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How to Benchmark Your Browser – Technipages


Not all browsers offer the same level of performance as each other. Performance factors include support for the latest JavaScript features as well as support for graphics engines and hardware acceleration. Performance can also vary depending on the hardware of your computer. Newer and more expensive hardware is generally faster than older or cheaper hardware.

The general way to find out how well your computer performs is to use benchmarking software. There are plenty of benchmarking tools to test the performance of various pieces of your computer hardware. There are actually specific browser-based benchmarks too, websites designed to test your browser’s performance in a variety of tests.

Before you run any benchmarks, it’s highly recommended that you shut down as many other applications as possible to give your benchmark as much access to the system resources as possible. It’s also recommended that you ensure that you have the latest version of your browser installed and have up to date graphics drivers. Browser extensions can also interfere with performance results so you should ideally temporarily disable them. The key is to try to make your tests as fair as possible, so your results are comparable.

Benchmarks

The website browserbench.org offers three different browser benchmarks designed to test different things. The three benchmarks are JetStream 2, MotionMark, and Speedometer. JetStream 2 is designed to test the performance of modern features of JavaScript and web assembly. MotionMark is specifically designed to test how well your browser can handle graphical workloads; more than any other test, your performance here can vary depending on your graphics hardware. Speedometer is a general test of how well your browser performs across a range of standard web features.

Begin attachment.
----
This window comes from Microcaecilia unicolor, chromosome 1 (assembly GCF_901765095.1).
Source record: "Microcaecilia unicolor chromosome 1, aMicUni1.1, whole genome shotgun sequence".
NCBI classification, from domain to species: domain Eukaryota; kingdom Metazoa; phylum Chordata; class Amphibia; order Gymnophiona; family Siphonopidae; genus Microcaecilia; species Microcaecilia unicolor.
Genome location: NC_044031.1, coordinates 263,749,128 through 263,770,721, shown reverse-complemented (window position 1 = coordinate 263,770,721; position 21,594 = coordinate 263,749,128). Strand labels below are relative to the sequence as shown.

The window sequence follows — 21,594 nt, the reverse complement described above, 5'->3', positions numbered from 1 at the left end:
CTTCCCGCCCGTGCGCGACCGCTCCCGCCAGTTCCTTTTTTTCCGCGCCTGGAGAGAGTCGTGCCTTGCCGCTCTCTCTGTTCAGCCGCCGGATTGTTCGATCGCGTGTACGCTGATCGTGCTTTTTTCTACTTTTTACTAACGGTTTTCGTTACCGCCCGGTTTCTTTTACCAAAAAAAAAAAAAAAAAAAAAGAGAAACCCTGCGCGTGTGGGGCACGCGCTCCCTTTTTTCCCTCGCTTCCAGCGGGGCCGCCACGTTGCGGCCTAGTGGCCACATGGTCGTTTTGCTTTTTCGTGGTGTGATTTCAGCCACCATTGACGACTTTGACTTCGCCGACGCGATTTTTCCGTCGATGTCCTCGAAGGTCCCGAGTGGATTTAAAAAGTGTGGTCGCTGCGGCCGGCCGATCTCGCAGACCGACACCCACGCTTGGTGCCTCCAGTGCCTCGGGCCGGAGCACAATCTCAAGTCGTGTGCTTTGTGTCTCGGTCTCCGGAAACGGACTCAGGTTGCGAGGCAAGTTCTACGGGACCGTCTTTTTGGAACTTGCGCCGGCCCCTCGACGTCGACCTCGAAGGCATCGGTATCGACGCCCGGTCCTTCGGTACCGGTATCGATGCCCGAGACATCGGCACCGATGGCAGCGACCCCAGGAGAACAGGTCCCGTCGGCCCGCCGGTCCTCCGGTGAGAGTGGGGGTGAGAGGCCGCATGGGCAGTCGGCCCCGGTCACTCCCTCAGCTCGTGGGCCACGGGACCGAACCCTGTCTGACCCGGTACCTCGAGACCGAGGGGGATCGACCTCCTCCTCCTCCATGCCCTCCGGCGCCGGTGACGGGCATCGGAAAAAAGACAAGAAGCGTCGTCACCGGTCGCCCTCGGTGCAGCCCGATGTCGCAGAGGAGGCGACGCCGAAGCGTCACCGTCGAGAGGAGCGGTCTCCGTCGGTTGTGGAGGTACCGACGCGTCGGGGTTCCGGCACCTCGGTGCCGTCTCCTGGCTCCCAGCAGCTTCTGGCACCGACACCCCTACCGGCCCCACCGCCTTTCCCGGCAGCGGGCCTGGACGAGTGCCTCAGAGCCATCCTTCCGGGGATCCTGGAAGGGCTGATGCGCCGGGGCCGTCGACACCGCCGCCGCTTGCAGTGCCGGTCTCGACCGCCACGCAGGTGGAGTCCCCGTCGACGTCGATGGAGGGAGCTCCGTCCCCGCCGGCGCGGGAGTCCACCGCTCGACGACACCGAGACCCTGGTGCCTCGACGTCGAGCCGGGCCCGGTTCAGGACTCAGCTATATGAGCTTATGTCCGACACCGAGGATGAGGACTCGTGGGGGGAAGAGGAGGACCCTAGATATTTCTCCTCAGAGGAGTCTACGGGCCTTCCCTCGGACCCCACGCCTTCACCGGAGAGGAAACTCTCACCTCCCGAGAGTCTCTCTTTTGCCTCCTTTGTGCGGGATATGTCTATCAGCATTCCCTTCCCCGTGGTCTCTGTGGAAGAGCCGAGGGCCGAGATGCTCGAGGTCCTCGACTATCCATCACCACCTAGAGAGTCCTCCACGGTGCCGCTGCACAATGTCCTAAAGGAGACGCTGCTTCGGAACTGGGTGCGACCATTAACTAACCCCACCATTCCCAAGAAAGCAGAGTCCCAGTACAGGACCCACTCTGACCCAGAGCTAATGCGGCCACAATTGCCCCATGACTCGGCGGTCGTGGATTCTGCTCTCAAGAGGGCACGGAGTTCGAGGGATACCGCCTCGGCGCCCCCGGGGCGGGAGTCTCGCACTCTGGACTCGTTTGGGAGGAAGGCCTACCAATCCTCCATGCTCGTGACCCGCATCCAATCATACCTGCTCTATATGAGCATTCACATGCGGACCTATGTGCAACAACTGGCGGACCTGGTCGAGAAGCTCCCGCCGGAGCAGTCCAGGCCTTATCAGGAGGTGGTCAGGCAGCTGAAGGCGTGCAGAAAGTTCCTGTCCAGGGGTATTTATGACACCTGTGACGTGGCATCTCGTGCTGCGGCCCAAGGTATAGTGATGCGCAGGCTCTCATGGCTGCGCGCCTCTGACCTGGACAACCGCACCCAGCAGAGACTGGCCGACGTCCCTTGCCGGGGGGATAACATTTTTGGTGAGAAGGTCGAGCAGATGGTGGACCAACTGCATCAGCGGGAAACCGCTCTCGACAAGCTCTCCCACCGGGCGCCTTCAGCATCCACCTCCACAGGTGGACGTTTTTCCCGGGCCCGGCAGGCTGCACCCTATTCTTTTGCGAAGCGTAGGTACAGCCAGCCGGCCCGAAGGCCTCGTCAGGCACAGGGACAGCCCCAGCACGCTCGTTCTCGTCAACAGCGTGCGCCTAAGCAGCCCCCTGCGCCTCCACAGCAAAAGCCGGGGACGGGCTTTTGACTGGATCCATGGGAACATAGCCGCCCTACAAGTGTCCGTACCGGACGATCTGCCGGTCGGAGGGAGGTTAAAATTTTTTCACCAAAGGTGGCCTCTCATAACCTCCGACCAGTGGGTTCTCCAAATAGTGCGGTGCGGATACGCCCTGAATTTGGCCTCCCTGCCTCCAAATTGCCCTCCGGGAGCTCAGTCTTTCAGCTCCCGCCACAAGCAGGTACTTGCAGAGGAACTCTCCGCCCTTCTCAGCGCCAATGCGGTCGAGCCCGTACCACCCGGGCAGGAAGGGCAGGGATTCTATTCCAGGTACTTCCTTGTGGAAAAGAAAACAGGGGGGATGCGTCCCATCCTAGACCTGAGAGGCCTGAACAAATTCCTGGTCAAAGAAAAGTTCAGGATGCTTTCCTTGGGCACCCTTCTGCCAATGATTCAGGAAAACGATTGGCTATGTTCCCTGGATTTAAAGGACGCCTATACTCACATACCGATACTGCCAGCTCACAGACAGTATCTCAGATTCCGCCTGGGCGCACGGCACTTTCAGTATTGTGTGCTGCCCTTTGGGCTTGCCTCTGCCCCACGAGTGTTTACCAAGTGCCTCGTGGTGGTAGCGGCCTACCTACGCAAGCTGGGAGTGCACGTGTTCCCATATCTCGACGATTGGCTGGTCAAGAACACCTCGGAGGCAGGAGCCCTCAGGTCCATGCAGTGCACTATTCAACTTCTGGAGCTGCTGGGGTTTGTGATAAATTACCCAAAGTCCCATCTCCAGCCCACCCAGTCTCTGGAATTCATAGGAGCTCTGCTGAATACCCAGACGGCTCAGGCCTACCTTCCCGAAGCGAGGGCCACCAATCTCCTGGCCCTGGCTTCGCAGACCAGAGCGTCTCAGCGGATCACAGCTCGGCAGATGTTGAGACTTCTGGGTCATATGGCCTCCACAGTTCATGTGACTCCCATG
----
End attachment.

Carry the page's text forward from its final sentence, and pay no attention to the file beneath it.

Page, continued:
The Basemark Web 3.0 benchmark, available here offers a suite of 20 different tests that include things like resizing support, page load times, HTML5 support, and CSS support.

The ARES-6 benchmark, available here, tests the performance of various modern JavaScript features. The test consists of 6 passes over four tests, each test having multiple iterations per pass. The results are presented with the first run speed, slowest four iterations, and overall average. This spread of results gives you an overall view of average performance as well as highlighting how severe any occasional performance drops are.



This post was written by Mel Hawthorne and was first posted to Technipages



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